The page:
I've always felt that swimming is an important life skill that children should learn from a young age. Not only could it help save their life one day, but it's also a fun activity that they can enjoy with friends or on family holidays.
I've always taken both of my children from a young age and now at just turned two, my youngest is quite happy to splash about and is becoming more confident in the water.
Taking your baby or toddler swimming for the first time can be quite a daunting prospect; just the practicalities of getting you both changed can put a lot of people off. However, if you make it a part of your routine from an early age, it can become a hobby that you both enjoy.
It's never too soon to start
The first year of a baby's life is important in terms of their physical development and gaining new experiences, meaning it's a perfect time to introduce them to swimming. Swimming is an excellent exercise for young children, as the water allows them to move about freely. Starting early also means they're less likely to develop a fear of the water that can occur in older children.
There's no need to wait till your baby's had their immunisations, but you should allow at least six weeks after the birth before going swimming. For young babies try and go to smaller pools, where the temperature is likely to be warmer. At the baby and toddler session that we visit, the pool temperature is usually slightly warmer than normal.
Pick the right time
When you first decide to take your child swimming, make sure you pick the right time of day. If they're a fairly young baby then when they've just woken up, so they're not over tired, is probably a good idea. Avoid going straight after they've eaten.
Check out the schedules at your local pool as many have dedicated groups for parents and young children. We tend to go to a session once a week where they rope off the shallow end and put balls, watering cans and buckets in the pool for the children to play with.
Don't stay in too long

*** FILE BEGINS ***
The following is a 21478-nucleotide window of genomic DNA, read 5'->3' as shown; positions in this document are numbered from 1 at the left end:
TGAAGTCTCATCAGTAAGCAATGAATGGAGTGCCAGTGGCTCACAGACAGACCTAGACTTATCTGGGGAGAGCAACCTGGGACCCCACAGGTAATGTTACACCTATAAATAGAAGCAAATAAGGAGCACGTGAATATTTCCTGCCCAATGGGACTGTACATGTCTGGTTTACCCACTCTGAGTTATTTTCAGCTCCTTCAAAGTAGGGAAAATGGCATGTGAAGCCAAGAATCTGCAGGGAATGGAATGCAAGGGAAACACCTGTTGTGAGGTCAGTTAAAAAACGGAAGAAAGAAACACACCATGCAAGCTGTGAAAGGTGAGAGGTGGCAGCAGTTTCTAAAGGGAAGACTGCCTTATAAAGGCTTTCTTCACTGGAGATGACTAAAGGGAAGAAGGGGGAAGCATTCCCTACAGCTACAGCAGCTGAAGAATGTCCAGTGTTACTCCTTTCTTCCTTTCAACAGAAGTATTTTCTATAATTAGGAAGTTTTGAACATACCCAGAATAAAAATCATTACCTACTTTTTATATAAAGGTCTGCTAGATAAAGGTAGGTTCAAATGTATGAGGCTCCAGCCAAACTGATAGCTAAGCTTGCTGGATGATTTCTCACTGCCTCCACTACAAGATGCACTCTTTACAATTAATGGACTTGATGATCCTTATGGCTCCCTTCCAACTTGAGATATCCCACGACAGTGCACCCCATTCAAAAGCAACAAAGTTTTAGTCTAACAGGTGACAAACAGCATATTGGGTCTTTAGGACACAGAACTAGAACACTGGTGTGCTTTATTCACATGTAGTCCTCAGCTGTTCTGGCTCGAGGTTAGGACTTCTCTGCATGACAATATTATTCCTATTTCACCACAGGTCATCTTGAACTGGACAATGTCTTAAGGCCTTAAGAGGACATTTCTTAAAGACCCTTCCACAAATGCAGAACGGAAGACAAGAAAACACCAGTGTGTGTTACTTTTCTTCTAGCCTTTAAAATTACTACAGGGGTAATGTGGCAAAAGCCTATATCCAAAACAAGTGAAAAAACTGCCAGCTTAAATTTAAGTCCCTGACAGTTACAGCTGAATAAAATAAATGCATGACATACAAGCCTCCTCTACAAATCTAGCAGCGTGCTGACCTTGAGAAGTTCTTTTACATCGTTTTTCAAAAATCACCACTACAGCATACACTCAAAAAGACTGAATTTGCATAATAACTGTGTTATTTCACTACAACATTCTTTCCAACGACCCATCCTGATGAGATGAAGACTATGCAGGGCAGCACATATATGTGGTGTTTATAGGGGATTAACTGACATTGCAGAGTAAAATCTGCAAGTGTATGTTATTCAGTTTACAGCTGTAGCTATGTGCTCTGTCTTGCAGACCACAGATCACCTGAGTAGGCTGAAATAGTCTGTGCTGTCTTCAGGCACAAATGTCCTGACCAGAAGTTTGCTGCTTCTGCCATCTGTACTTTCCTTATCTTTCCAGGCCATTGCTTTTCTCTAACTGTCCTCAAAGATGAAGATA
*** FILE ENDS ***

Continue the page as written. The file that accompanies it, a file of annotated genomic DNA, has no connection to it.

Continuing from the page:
Remember that as your baby won't be moving about much they'll feel the cold quicker than you. Don't feel that you have to stay in the pool for ages - getting them used to it can be a gradual process. You can increase the time you spend there as they get older and more active, but the first times you take them it's more about acclimatising them to the water and the surroundings. You'll know yourself when your child has started to have enough, but even now we rarely spend more than 30 minutes there.
Before you set off make sure that you've packed everything that you'll need - swimming costumes, nappies, shampoo, etc. A good idea is to put your own swimsuit on underneath your clothes to make changing quicker. I always get myself ready first, so that my son's not getting cold. When we come out of the pool, we have a quick shower, and then I'll get him dried and dressed first. If they're old enough, a snack or drink to keep them happy while you're getting dressed is a good idea.
Make it fun
Above all make sure that you both have fun and that it becomes an activity you can enjoy together. Get them to love being in the pool, making splashes and jumping about. They'll become more independent and gain confidence the more often you go. If your pool doesn't offer a session like ours where they provide water toys, take a few of your own along.
One of the best products I had when my sons were younger was an inflatable baby seat. This allowed me to have both hands free, as well as giving them the independence to kick and float about by themselves. As they've got older, they've progressed onto flotation vests, armbands and swimming noodles. Different children develop swimming skills at varying speeds, so make sure they feel secure and safe in the pool before moving them onto the next level.
Hopefully if you don't already take your baby swimming this will have encouraged you to give it a try. It's certainly something that we both enjoy doing.